- The Dagda is a powerful Irish god, also known as Eochaid Ollathair (“All Father”), Ruad Rofhessa (“Lord of Great Knowledge”), or Lord of the Heavens.
- His name means “good”, and is known as the god of protection, warriors, knowledge, the arts, magic, music, initiation, prophecy, weather, reincarnation, death, fire, the sun, healing, regeneration, prosperity and plenty.
- Sources vary in terms of his family members. In some sources, his father is Elatha and his mother is Ethniu/ Eithne. Also Danu is either seen as his mother or his daughter, probably due to his association with Brigid.
- The Dagda is thought to be the father of Bodb Dearg, Aed Minbhrec/Aed Cáem, Cermait Milbél, Midir, and daughters Áine, and Brigid. He was also the father or brother of Oghma.
- Through his affair with Bóand/ Bóann, he fathered a daughter Breg and son Óengus/Aengus /Angus Óg.
Dana, Anu, Ana, Anann, Danand, Dôn (Wales), Danuvius (Roman), Duna (Hungarian), Donau (German)
- Danu is an ancient Irish triple goddess who is considered the “Great Mother” of Ireland.
- She is the Mother of the Irish gods and faery people, the Tuatha Dé Danann , which literally means the “People of the Goddess Danu”.
- Danu means knowledge, wisdom, wealth and abundance. However her name is also connected to water, and could mean ‘the flowing one’.
- Danu is thought to have married Bilé and was the mother of the Dagda, the chief leader of the Tuatha Dé Danann. In other myths, she is known as the daughter or lover of the Dagda.
- Her other children included Nuada, Dian Cécht, Ogma, Airmid, Etan, Miach, Cian/Kian, Sawan and Goibhniu.
Lug, Lugus/Lugos (Gaulish), Lugh Lámhfhada (Irish), Lleu Llaw Gyffes (Welsh), Lugaid/Lugaidh, Lonnansclech
Lugh (LOO) is a popular Celtic sun god known for his many skills. Because of this, he was also called Lugh Lámhfhada (Lugh of the Long Arm), Lleu Llaw Gyffes (Lleu of the Skillful Hand), Samildánach (Skilled in All the Arts), Lonnbeimnech (fierce striker, sword-shouter) or Macnia (boy hero).
Morrígu, Morríghan, Morrígna, Morgan, Badb, Macha, Nemain, Anand, Fea
The Morrígan is a Celtic goddess of war, death, battle, strife, sovereignty, rebirth, fate, prophecy and magic. She is also known as The Great Queen, Phantom Queen, Specter Queen, or Supreme War Goddess. The Morrígan is associated with the sometimes frightening aspects of female energy and is often seen as an omen of death. She often took the shape of a raven or crow, however her other forms included an eel, wolf, cow and horse.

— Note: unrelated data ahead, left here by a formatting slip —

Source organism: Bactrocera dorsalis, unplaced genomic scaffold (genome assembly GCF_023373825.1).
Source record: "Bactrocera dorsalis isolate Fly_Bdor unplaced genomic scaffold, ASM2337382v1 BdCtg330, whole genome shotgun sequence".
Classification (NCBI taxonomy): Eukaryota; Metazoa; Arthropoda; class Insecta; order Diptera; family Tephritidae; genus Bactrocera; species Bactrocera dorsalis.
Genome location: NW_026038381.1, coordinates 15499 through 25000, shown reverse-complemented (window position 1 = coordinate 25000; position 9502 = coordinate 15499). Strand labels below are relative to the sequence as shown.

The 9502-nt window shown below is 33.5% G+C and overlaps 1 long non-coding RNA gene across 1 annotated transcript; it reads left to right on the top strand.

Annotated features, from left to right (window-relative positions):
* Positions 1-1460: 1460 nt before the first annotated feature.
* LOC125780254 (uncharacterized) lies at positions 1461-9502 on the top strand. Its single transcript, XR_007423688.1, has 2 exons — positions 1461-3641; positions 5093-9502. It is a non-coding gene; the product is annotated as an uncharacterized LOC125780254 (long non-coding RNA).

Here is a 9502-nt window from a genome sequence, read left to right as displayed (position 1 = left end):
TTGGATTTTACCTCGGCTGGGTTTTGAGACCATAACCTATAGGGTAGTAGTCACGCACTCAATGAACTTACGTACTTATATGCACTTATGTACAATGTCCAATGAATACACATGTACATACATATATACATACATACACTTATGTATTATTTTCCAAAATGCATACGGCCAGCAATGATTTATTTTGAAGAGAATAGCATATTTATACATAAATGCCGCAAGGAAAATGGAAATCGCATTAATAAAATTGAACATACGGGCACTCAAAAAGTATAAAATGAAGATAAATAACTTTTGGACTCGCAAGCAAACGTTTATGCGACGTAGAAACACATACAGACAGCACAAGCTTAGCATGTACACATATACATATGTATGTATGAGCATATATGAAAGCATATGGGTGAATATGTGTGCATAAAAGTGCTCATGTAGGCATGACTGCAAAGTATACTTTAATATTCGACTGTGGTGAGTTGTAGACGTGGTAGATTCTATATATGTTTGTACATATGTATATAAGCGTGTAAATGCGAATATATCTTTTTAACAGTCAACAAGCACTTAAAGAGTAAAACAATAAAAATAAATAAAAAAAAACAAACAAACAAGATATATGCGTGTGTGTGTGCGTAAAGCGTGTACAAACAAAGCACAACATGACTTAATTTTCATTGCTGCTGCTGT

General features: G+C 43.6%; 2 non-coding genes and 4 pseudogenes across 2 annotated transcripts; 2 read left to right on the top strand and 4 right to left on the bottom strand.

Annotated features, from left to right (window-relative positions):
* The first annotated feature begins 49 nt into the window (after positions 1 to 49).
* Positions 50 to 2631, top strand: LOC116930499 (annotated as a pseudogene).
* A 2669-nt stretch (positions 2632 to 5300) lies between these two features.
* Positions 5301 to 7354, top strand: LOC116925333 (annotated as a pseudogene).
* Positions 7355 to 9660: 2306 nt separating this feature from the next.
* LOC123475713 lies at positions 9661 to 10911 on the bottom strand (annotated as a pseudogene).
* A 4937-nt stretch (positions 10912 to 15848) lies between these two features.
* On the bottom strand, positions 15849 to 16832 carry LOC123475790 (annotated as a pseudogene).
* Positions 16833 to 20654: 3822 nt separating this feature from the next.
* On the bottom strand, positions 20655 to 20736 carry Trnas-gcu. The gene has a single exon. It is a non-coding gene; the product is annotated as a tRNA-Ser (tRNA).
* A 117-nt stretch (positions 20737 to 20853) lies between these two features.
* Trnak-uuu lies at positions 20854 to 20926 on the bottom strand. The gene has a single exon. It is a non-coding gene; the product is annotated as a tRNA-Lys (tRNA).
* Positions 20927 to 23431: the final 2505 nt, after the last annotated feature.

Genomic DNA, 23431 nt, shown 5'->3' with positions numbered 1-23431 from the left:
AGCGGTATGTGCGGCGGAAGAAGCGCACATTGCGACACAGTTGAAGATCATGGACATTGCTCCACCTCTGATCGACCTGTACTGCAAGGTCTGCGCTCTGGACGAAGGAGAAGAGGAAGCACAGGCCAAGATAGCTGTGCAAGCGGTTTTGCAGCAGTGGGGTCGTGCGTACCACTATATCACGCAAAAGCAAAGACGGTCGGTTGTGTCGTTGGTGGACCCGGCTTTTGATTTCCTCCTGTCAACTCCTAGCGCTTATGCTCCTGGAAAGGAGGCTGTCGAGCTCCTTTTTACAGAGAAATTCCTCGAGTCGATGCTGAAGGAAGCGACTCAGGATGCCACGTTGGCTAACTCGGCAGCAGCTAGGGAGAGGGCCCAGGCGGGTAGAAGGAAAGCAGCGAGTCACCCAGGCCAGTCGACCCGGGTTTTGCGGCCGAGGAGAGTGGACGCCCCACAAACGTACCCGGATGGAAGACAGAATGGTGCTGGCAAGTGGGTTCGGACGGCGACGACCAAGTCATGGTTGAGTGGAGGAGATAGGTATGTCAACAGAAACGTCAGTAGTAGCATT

Áine of Knockainy, Ain Cliach, Ain of the Light, Áine N’Chliar, Ain Cliar the Bright
- Áine (ON-ya) is an Irish Goddess of summer, love, protection, fertility, wealth and sovereignty.
- In her role of Moon Goddess, she guards livestock, crops, and cattle.
- In her role as Sun Goddess, she could take the form of ‘Lair Derg’, a red mare that no one could outrun, in order to walk among her people.
- Also known as a Faery Queen and Love Goddess, she has been known by other names such as the Lady of the Lake, the Goddess of the Earth and Nature, the Goddess of Luck and Magick, and Leanan Sidhe (“Sweetheart of the Sidhe”).
Nuada Airgetlám, Nuadu, Nodens (Gaulish), Nudd / Ludd / Lludd Llaw Eraint (Welsh)
Nuada was the first king the Tuatha Dé Danann, equivalent to the Gaulish Nodens and Welsh Nudd/Ludd. He was also called Nuada Airgetlám (Nuada of the Silver Hand/Arm) or Lludd Llaw Eraint (Lludd of the Silver Hand).
Nuada was the god of the sea, healing, and warfare, linked to the Roman gods Mars and Neptune, and also the Norse god Týr/Tir. He is also associated with the sun, youth, beauty, writing, sorcery and magic.